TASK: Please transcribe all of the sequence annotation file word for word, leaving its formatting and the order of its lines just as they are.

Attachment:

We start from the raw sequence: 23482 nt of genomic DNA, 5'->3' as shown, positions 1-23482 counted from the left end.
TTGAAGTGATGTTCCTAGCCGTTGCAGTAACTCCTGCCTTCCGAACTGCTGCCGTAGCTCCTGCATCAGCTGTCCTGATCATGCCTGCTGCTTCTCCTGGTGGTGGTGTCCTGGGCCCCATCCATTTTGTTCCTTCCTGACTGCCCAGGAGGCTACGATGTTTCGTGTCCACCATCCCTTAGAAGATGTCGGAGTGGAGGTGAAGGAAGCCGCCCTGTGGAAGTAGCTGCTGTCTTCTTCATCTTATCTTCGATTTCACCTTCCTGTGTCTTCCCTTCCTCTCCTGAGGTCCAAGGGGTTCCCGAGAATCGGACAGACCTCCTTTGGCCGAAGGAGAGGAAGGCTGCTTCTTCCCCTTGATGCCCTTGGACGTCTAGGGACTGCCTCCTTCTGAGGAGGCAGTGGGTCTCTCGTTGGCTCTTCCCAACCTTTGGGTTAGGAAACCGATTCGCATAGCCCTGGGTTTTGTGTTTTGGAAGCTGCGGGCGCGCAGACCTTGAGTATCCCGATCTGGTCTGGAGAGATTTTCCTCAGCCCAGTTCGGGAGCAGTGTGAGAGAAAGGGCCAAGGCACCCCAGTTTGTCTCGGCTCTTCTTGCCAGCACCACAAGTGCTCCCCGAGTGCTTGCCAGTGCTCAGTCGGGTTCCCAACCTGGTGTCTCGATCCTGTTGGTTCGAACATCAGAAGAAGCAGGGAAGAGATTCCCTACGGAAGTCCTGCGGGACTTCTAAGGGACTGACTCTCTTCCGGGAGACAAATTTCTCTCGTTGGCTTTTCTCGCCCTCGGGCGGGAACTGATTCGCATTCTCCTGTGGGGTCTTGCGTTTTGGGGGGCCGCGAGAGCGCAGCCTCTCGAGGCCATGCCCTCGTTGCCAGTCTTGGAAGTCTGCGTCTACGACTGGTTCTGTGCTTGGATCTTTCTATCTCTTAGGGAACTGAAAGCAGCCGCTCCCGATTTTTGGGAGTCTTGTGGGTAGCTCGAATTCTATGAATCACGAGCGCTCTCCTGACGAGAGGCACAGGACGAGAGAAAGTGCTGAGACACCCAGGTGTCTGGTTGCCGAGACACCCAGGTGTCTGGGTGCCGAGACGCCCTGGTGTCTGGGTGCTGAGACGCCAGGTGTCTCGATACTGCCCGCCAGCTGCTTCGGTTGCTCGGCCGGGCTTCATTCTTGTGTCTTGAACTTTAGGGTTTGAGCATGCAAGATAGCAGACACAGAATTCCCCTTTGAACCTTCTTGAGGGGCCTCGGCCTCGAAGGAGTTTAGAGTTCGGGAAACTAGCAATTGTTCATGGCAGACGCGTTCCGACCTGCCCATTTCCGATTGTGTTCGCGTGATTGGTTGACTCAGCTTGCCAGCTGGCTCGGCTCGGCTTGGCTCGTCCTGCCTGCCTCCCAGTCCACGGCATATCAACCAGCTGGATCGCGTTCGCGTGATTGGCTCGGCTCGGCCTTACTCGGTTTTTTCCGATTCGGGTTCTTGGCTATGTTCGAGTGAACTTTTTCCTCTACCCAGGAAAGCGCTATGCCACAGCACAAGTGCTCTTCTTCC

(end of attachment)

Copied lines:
We start from the raw sequence: 23482 nt of genomic DNA, 5'->3' as shown, positions 1-23482 counted from the left end.
TTGAAGTGATGTTCCTAGCCGTTGCAGTAACTCCTGCCTTCCGAACTGCTGCCGTAGCTCCTGCATCAGCTGTCCTGATCATGCCTGCTGCTTCTCCTGGTGGTGGTGTCCTGGGCCCCATCCATTTTGTTCCTTCCTGACTGCCCAGGAGGCTACGATGTTTCGTGTCCACCATCCCTTAGAAGATGTCGGAGTGGAGGTGAAGGAAGCCGCCCTGTGGAAGTAGCTGCTGTCTTCTTCATCTTATCTTCGATTTCACCTTCCTGTGTCTTCCCTTCCTCTCCTGAGGTCCAAGGGGTTCCCGAGAATCGGACAGACCTCCTTTGGCCGAAGGAGAGGAAGGCTGCTTCTTCCCCTTGATGCCCTTGGACGTCTAGGGACTGCCTCCTTCTGAGGAGGCAGTGGGTCTCTCGTTGGCTCTTCCCAACCTTTGGGTTAGGAAACCGATTCGCATAGCCCTGGGTTTTGTGTTTTGGAAGCTGCGGGCGCGCAGACCTTGAGTATCCCGATCTGGTCTGGAGAGATTTTCCTCAGCCCAGTTCGGGAGCAGTGTGAGAGAAAGGGCCAAGGCACCCCAGTTTGTCTCGGCTCTTCTTGCCAGCACCACAAGTGCTCCCCGAGTGCTTGCCAGTGCTCAGTCGGGTTCCCAACCTGGTGTCTCGATCCTGTTGGTTCGAACATCAGAAGAAGCAGGGAAGAGATTCCCTACGGAAGTCCTGCGGGACTTCTAAGGGACTGACTCTCTTCCGGGAGACAAATTTCTCTCGTTGGCTTTTCTCGCCCTCGGGCGGGAACTGATTCGCATTCTCCTGTGGGGTCTTGCGTTTTGGGGGGCCGCGAGAGCGCAGCCTCTCGAGGCCATGCCCTCGTTGCCAGTCTTGGAAGTCTGCGTCTACGACTGGTTCTGTGCTTGGATCTTTCTATCTCTTAGGGAACTGAAAGCAGCCGCTCCCGATTTTTGGGAGTCTTGTGGGTAGCTCGAATTCTATGAATCACGAGCGCTCTCCTGACGAGAGGCACAGGACGAGAGAAAGTGCTGAGACACCCAGGTGTCTGGTTGCCGAGACACCCAGGTGTCTGGGTGCCGAGACGCCCTGGTGTCTGGGTGCTGAGACGCCAGGTGTCTCGATACTGCCCGCCAGCTGCTTCGGTTGCTCGGCCGGGCTTCATTCTTGTGTCTTGAACTTTAGGGTTTGAGCATGCAAGATAGCAGACACAGAATTCCCCTTTGAACCTTCTTGAGGGGCCTCGGCCTCGAAGGAGTTTAGAGTTCGGGAAACTAGCAATTGTTCATGGCAGACGCGTTCCGACCTGCCCATTTCCGATTGTGTTCGCGTGATTGGTTGACTCAGCTTGCCAGCTGGCTCGGCTCGGCTTGGCTCGTCCTGCCTGCCTCCCAGTCCACGGCATATCAACCAGCTGGATCGCGTTCGCGTGATTGGCTCGGCTCGGCCTTACTCGGTTTTTTCCGATTCGGGTTCTTGGCTATGTTCGAGTGAACTTTTTCCTCTACCCAGGAAAGCGCTATGCCACAGCACAAGTGCTCTTCTTCC